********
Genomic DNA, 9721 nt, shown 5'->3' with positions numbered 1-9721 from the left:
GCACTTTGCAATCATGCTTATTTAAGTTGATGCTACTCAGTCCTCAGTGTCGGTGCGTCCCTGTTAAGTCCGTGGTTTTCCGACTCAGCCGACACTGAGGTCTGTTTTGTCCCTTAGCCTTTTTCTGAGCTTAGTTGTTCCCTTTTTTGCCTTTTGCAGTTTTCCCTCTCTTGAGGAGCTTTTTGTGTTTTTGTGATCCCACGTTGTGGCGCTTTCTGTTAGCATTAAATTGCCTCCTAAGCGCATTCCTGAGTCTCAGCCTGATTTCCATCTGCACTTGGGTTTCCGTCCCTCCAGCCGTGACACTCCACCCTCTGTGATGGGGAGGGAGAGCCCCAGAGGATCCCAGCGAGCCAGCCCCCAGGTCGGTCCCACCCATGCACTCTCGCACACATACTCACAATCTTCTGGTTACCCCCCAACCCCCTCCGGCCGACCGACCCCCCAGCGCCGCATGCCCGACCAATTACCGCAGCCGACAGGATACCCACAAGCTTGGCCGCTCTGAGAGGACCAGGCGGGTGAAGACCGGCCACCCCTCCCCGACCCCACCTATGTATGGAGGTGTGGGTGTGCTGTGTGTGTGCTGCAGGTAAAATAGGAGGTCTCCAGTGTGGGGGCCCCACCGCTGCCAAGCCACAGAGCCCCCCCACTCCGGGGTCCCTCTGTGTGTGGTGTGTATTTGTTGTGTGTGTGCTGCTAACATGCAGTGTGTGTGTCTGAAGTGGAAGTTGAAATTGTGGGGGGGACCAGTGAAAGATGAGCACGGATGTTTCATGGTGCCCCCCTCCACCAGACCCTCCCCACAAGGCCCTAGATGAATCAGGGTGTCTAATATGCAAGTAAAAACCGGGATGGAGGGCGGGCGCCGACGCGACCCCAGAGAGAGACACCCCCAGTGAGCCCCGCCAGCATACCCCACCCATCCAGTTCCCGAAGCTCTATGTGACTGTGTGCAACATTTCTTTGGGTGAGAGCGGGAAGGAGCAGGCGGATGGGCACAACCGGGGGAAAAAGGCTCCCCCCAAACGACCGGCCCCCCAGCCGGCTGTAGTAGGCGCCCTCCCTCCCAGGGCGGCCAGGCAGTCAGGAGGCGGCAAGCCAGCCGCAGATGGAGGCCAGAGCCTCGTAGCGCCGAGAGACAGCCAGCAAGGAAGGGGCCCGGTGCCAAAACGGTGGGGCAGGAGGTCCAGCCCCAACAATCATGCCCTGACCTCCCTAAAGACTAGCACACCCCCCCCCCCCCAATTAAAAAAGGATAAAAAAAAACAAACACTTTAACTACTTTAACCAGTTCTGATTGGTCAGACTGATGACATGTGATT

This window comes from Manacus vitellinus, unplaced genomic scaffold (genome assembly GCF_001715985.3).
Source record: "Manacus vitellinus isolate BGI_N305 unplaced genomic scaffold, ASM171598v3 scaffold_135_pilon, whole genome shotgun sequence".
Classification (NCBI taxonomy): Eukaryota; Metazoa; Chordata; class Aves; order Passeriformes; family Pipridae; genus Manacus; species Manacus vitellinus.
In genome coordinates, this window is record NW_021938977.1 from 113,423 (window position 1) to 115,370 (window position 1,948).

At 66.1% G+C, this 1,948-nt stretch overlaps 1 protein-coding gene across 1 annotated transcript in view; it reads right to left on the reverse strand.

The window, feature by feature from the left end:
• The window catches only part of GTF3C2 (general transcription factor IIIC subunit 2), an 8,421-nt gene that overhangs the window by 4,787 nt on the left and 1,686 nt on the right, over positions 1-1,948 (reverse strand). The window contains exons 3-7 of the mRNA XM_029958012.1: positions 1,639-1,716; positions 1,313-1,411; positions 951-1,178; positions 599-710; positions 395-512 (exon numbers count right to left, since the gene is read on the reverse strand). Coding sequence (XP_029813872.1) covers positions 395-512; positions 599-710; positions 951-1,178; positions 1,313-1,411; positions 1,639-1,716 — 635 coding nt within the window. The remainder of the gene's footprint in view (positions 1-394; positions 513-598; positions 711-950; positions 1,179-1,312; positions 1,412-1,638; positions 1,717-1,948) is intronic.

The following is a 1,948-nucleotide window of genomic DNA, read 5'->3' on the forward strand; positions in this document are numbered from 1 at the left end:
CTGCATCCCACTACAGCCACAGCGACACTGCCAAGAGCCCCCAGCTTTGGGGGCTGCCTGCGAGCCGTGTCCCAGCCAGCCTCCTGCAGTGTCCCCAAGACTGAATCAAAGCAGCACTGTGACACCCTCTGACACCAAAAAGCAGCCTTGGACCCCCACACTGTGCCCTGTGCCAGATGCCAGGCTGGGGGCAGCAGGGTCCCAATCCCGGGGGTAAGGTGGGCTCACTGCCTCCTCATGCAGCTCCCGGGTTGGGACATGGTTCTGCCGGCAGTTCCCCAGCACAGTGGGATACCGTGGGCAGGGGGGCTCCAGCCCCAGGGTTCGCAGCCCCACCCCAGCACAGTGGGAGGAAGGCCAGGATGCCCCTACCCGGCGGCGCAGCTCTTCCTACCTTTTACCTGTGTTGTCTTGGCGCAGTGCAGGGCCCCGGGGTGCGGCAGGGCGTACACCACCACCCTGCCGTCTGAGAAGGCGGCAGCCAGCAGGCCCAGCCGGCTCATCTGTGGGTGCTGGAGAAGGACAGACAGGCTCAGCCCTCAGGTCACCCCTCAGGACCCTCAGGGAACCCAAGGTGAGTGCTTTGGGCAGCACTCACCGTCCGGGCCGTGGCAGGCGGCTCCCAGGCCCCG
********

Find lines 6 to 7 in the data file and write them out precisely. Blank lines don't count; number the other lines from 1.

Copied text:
In genome coordinates, this window is record NW_021938977.1 from 113,423 (window position 1) to 115,370 (window position 1,948).

At 66.1% G+C, this 1,948-nt stretch overlaps 1 protein-coding gene across 1 annotated transcript in view; it reads right to left on the reverse strand.